Do you know your church’s mission statement?  This is what we say we are aiming to do as a church.  This would be pretty important to know!

At our church, our mission statement reads, “We seek to exalt the Lord God above all else, faithfully evangelize the lost, and edify one another; depending upon God’s empowering, to bring about fruitful ministry.”  Each of us is the church.  How well are you doing at staying on mission?

2. Guard against complacency

Think about the thought processes we often go through. “This is good enough for me.” While that’s great and all – we aren’t doing ministry for us…we are doing ministry for the Lord.  (I Cor. 10:31)

 Here’s another common thought process, “Someone else will do it…I’ve done my part in the past.  It’s someone else’s turn!”  The song writer put it a different way: “I wonder, have I done my best for Jesus?”

This kind of logic exposes the wrong motives and wrong thinking.  My action for Christ cannot be dependent on what I like or what others are doing!


3. Keep your motivation clear

We do what we do because we value it!  There are 7 episodes on my YouTube channel about our values.  Here are some core Biblical values to consider when choosing what to do:

  •  the Gospel - gospel speaking (Mk. 16:15; Acts 1:8), gospel living (Jas. 1:27), gospel investing (Matt. 28:19)


  • People - Jn. 15:12-Love; Jas. 1:27 -help those in need; Prov. 27:17; Phil. 2:1-30 – teamwork


  • Excellence – I Cor. 10:31; Col. 3:23 - strive to do everything for the Lord


  • Commitment - II Cor. 5:14; Matt. 22:36-40 – a love for God that permeates everything we do.  Rom. 12:1-2 – sacrifice for God that is personal, motivated, and alive.  This commitment is NOT dependent on what others do…however, it IS dependent on two things: better understanding God’s love for us AND choosing an intense love for God.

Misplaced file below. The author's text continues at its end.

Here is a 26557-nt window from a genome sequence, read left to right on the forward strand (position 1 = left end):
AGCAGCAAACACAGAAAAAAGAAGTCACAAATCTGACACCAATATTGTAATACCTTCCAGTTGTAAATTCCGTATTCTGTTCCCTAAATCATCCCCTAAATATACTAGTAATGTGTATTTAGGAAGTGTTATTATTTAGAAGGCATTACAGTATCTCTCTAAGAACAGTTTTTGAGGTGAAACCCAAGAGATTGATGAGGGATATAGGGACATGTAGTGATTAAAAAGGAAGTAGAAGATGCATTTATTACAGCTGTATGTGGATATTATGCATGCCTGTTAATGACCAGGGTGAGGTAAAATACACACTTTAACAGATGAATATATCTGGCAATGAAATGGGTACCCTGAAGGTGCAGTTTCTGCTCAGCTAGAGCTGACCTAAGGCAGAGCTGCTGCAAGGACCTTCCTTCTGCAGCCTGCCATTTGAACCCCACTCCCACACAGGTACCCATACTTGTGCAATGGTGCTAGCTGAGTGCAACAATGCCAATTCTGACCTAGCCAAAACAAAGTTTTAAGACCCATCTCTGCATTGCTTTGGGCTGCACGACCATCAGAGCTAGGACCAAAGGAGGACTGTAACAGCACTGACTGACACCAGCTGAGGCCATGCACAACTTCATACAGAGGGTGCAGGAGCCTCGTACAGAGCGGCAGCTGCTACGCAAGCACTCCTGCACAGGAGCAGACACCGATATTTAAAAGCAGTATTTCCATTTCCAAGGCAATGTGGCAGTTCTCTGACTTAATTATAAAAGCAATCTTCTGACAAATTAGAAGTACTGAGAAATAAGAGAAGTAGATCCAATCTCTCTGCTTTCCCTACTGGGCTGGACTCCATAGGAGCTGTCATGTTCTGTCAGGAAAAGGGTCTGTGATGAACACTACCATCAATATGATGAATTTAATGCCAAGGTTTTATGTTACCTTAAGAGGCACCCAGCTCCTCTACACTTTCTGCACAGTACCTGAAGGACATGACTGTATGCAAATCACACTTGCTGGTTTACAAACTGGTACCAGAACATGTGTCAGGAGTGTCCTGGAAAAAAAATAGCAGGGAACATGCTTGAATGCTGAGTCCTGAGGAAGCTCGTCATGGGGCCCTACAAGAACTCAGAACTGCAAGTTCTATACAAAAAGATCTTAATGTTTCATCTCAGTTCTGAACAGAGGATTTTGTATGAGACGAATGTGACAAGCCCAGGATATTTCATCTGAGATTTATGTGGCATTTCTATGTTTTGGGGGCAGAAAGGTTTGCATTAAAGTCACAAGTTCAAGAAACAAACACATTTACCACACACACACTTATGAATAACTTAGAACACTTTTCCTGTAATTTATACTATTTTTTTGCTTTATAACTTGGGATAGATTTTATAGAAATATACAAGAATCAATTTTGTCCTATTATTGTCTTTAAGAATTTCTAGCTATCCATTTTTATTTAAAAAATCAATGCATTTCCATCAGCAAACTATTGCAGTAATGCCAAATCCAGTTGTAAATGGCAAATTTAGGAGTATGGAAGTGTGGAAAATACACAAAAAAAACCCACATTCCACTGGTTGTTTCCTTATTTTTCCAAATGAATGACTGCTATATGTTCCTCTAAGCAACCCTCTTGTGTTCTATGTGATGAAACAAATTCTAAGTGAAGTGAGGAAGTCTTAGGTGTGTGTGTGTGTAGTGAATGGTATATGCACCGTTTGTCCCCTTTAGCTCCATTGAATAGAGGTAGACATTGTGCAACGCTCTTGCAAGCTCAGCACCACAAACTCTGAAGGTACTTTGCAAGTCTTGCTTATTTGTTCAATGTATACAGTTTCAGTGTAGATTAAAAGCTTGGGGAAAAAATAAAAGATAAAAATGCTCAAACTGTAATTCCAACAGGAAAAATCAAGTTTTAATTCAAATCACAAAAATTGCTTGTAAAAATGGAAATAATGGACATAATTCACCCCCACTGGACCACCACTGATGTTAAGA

• Trust – we voluntarily choose to follow God (Prov. 3:5-7).  We mean what we say and we say what we mean (Romans 12:17)…we actively pursue doing right.


  • Cooperation – I Cor. 12:13-26. this requires respect and trust…to put it another way – it requires confidence in the work of God in the life of another and genuine, growing, godly character in our own lives.


  • Community – this includes unity, but it is larger than unity.  Unity has 100% of the people agreeing 100% of the time.  Community still pursues unity (Eph. 4:2-3), but when non-doctrinal disagreement is present, community still moves forward together.  Community grows and is healthy when our focus is loving others as we have been loved by God.  When God loves, He gives extravagantly (John 3:16)!  Community dies on the altar of selfishness.  We value finding joy in what we give others, not in what we get from others.  Jesus came to serve, not to be served (Mk. 10:45)!

Marla Runyan gave her all to qualify for the Olympic Games in 1996, but her best time finished short of the mark to make the United States team. Undeterred by that failure, she returned in 2000 and made the team for the Sydney Olympics. Her eighth place finish in the 1,500 meter race was the best finish ever for a United States woman runner. The thing that makes Runyan’s accomplishments even more remarkable is that she is legally blind. She is the first legally blind athlete to ever qualify for and compete in the Olympic Games. After her Olympic career was over she switched to running marathons and in 2002 posted the second fastest debut marathon time ever by an American woman.

Runyan can only see shapes and blurs, but she says that her lack of vision is actually an asset—she just focuses on the finish line in front of her rather than looking around to see what the other runners are doing. Not having visual distractions helps her compete and win her races. (Source: USA Track and Field)

May we ask the Lord to make each us more God Focused and less Me-Focused.